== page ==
eating

That some of the indigent among us die of scanty food is undoubtedly true; but vastly more in this community die from eating too much than from eating too little.

Worldly riches are like nuts; many clothes are torn in getting them, many a tooth broke in cracking them, but never a belly filled with eating them.

Kill not your hearts with excess of eating and drinking.

No man is lonely while eating spaghetti - it requires so much attention.

Intemperate eating kills more people than tobacco and alcohol, because it is the most widespread fault… If people knew how to eat properly they would retain their youthful resiliency much longer.

Knowledge creates doubt, and doubt makes you ravenous for more knowledge. You can’t get full eating this way. The wise person dines on something more subtle: he eats the understanding that the named was born from the unnamed, that all being flows from non-being, that the describable world emanates from an indescribable source. He finds this subtle truth inside his own self, and becomes completely content.

In much eating lurketh sickness.

When eating bamboo sprouts, remember the man who planted them.

To read without reflecting is like eating without digesting.

Just as eating against one's will is injurious to health, so study without a liking for it spoils the memory, and it retains nothing it takes in.

The dietary laws train us to master our appetites and not to consider... eating and drinking the end of man's existence.

Death is a great preacher of deathlessness. The protest of the soul against death, its reversion, its revulsion, is a high instinct of life. Dissatisfaction in his world who satisfieth the desire of every living thing has a grip on the future. As far as this goes, he has the least assurance of immortality who can be best satisfied with eating and drinking and “things”’ he has the surest hope of ongoings and far distances who does not live by brad alone, whose eye is looking over the shoulder of things, whose ear hears mighty waters rolling ever more, who has “hopes naught can satisfy below.” The limits of which death makes us aware, make us aware of life’s limitlessness. The wing cage knows it was meant for an ampler ether and diviner air.

Personal health is preserved by learning about one’s own constitution, by finding out what is good or bad for oneself, by continual self-control in eating habits and comforts (but just to the extent needed for self-preservation), by forgoing sensual pleasures, and lastly, by the professional skill of those to whose science these matters belong.

Watch your motives in everything. Both the greedy man and the yogi eat. But would you say that eating is a sin because it is often associated with greed? Sin lies in the thought, in the motive. The worldly man eats to satisfy his greed, and the yogi eats to keep his body well. There is a lot of difference.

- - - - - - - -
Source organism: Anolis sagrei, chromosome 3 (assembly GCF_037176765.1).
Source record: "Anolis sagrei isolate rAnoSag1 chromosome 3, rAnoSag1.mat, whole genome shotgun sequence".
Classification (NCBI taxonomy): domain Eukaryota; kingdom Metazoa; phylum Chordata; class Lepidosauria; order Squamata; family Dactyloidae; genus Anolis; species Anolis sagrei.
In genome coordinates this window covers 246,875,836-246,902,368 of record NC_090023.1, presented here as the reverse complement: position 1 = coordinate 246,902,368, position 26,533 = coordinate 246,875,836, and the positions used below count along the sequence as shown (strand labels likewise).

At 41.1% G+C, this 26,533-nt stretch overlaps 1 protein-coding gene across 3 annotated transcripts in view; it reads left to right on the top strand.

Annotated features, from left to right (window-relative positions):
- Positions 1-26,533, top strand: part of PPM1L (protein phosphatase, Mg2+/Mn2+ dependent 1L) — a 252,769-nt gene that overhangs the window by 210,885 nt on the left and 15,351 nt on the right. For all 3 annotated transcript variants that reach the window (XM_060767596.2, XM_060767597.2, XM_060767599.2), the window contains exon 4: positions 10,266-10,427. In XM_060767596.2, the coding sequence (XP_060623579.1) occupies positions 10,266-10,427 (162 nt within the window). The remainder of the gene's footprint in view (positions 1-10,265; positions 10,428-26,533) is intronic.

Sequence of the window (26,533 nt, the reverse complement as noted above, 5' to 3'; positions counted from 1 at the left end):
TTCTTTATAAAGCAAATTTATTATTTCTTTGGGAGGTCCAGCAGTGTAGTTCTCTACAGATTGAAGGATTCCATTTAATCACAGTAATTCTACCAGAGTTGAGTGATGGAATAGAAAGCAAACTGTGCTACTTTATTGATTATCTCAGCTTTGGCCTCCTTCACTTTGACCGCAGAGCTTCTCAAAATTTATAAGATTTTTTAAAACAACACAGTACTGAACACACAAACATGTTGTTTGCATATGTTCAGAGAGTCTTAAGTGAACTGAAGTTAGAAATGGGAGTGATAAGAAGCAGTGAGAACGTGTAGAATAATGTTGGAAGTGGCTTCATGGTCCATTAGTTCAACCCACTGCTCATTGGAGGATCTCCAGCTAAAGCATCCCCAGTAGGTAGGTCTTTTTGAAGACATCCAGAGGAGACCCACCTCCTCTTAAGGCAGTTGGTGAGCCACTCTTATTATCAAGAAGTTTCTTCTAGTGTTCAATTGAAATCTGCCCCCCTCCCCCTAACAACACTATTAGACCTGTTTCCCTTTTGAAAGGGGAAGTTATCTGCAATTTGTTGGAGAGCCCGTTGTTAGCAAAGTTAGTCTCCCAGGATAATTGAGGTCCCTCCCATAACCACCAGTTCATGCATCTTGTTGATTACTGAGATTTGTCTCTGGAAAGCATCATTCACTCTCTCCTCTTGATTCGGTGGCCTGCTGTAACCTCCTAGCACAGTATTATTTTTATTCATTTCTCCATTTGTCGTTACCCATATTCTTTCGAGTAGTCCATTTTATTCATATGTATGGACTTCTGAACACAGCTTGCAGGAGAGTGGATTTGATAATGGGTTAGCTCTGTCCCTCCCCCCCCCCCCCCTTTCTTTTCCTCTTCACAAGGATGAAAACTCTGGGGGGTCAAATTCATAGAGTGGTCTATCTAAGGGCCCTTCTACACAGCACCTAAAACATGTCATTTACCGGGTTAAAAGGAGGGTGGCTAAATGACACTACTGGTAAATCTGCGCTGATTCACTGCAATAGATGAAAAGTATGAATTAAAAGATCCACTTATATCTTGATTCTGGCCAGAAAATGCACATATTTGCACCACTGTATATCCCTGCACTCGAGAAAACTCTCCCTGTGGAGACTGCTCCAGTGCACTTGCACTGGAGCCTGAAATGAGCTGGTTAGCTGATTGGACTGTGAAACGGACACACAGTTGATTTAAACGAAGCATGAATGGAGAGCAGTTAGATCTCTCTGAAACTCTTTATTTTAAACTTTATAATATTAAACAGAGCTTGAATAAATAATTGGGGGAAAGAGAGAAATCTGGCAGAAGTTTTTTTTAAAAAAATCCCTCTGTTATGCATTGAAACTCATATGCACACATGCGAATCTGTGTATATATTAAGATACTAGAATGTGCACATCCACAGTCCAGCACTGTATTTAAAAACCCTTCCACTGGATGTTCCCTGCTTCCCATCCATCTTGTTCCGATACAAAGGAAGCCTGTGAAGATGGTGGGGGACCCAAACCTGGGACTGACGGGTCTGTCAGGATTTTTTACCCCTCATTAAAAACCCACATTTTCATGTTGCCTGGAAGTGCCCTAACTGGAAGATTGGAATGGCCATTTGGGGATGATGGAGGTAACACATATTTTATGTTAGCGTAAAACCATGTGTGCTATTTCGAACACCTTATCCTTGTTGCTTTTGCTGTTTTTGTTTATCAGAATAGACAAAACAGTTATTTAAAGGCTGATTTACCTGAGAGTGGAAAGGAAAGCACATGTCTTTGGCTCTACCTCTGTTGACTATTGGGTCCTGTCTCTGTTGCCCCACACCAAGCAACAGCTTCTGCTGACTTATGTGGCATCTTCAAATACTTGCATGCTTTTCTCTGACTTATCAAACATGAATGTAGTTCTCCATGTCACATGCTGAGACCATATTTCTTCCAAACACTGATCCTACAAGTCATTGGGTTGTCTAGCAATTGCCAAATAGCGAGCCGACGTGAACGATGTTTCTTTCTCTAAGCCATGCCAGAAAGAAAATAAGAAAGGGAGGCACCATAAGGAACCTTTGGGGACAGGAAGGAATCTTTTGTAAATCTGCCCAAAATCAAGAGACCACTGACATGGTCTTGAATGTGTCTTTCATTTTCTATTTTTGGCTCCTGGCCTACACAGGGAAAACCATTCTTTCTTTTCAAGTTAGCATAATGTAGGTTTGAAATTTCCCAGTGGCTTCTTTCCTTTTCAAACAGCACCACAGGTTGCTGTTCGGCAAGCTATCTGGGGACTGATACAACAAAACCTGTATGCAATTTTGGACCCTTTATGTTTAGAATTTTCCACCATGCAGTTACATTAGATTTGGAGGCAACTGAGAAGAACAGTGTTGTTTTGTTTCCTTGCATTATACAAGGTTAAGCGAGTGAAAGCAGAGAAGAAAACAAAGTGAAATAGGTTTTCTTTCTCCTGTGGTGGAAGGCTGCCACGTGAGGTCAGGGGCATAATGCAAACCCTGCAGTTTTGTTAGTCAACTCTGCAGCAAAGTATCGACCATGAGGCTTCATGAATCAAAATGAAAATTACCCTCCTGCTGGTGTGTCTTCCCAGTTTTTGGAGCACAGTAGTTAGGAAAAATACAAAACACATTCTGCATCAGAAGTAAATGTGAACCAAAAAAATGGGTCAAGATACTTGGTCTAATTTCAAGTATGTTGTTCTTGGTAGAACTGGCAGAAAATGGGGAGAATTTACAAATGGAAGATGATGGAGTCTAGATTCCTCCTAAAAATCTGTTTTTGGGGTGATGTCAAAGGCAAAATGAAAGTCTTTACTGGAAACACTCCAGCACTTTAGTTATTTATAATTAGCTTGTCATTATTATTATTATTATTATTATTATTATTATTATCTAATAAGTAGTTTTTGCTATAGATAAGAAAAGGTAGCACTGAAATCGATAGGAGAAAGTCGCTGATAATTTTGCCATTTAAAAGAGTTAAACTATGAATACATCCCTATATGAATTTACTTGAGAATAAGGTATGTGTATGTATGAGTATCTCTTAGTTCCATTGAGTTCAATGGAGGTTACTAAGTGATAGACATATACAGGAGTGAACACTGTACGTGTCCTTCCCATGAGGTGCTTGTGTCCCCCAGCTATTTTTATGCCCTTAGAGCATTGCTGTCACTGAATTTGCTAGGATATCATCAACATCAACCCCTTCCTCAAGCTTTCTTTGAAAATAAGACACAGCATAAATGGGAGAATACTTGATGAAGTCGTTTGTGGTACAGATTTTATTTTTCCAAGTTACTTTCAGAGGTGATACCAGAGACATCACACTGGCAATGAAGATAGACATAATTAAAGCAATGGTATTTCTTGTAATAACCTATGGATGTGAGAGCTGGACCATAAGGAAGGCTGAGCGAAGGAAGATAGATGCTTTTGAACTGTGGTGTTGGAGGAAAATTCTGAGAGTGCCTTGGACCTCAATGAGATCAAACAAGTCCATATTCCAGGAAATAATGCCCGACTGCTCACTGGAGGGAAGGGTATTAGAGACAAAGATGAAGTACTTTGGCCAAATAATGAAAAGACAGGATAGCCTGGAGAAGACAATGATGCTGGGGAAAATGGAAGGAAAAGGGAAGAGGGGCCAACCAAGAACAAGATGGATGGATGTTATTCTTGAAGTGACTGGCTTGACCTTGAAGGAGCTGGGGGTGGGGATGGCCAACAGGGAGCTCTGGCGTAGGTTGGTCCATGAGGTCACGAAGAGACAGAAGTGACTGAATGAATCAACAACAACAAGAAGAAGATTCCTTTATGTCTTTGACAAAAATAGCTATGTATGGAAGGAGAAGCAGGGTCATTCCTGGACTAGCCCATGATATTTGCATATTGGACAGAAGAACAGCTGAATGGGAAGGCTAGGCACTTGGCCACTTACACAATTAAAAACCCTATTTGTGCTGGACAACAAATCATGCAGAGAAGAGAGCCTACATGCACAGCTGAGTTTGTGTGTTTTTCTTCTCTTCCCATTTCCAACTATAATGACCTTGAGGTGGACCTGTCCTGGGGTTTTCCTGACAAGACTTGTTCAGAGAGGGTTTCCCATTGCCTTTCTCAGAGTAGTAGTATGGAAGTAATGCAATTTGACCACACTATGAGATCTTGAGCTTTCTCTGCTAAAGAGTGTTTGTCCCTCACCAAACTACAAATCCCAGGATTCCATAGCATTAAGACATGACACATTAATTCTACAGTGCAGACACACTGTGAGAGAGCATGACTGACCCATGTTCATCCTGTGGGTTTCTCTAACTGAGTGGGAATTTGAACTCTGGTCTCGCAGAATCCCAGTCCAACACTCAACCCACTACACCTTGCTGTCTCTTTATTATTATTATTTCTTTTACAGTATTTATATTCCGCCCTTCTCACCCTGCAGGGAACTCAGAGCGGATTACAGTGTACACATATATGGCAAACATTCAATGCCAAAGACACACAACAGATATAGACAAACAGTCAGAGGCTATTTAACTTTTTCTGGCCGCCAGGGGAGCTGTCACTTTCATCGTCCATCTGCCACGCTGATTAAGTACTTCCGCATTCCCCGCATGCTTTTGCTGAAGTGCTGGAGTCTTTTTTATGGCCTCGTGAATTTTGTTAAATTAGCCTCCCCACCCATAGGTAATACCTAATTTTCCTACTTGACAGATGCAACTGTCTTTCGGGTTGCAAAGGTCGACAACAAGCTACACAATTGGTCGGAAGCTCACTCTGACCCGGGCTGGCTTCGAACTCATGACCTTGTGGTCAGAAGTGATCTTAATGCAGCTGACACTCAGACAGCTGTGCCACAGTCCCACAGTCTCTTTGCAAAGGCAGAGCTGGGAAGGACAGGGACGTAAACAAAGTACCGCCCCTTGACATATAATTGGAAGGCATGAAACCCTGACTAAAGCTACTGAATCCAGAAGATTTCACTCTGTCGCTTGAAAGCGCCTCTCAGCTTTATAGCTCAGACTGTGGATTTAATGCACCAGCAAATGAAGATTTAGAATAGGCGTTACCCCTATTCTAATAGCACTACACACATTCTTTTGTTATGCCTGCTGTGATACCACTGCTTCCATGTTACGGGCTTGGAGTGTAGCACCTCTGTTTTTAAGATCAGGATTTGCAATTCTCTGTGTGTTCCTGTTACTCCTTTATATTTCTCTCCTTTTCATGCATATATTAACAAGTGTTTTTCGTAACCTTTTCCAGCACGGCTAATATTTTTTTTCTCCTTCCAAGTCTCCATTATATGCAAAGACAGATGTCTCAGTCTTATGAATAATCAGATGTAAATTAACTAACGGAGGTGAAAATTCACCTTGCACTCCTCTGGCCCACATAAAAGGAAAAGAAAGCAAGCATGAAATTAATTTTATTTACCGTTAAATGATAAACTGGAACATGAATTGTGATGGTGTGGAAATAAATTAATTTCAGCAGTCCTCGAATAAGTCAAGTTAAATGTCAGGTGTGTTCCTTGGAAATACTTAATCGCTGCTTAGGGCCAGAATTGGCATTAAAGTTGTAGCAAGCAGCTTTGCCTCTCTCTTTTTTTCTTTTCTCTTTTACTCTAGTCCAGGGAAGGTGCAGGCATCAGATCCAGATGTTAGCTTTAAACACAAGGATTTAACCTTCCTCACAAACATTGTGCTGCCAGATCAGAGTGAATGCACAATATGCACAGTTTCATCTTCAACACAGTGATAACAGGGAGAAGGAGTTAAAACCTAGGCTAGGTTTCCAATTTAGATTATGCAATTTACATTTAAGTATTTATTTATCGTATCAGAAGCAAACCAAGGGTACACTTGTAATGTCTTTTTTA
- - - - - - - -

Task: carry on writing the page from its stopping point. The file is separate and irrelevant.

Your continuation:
Thou mayest as well expect to grow stronger by always eating as wiser by always reading. To much overcharges nature, and turns more into disease than nourishment. It is thought, and digestion which makes books serviceable, and give health and vigor to the mind.

Set aside all involvements and let the myriad things rest. Zazen is not thinking of good, not thinking of bad. It is not conscious endeavour. It is not introspection. Do not desire to become a buddha; let sitting or lying down drop away. Be moderate in eating and drinking. Be mindful of the passing of time, and engage yourself in zazen as though you are saving your head from fire.

Gluttons no longer gorge themselves; they are simply suffering from one of a variety of eating disorders.

Vegetarians, dropping meat, tend to fill up with too much starch. This leaves them no more healthy than meat-eaters, with constipation, indigestion, colds, catarrhs, coughs and chest complaints to plague them. Eating sparingly of breads, cakes, crackers, cookies, macaroni, spaghetti, anything largely starch, is a far step on the road to good health.

If money were more important to us we would understand how it influences everything in our lives. Love and hatred, eating and sleeping, safety and danger, work and rest, marriage, children, fear, loneliness ... think of where we go, how we travel, with whom we associate ... The money factor is there, wrapped around or lodged inside everything. Money is the raw material out of which we build our lives. But because we don't take money more seriously, we have come to know the price of everything and the meaning of nothing.

Set aside all involvements and let the myriad things rest. Zazen is not thinking of good, not thinking of bad. It is not conscious endeavour. It is not introspection. Do not desire to become a buddha; let sitting or lying down drop away. Be moderate in eating and drinking. Be mindful of the passing of time, and engage yourself in zazen as though you are saving your head from fire.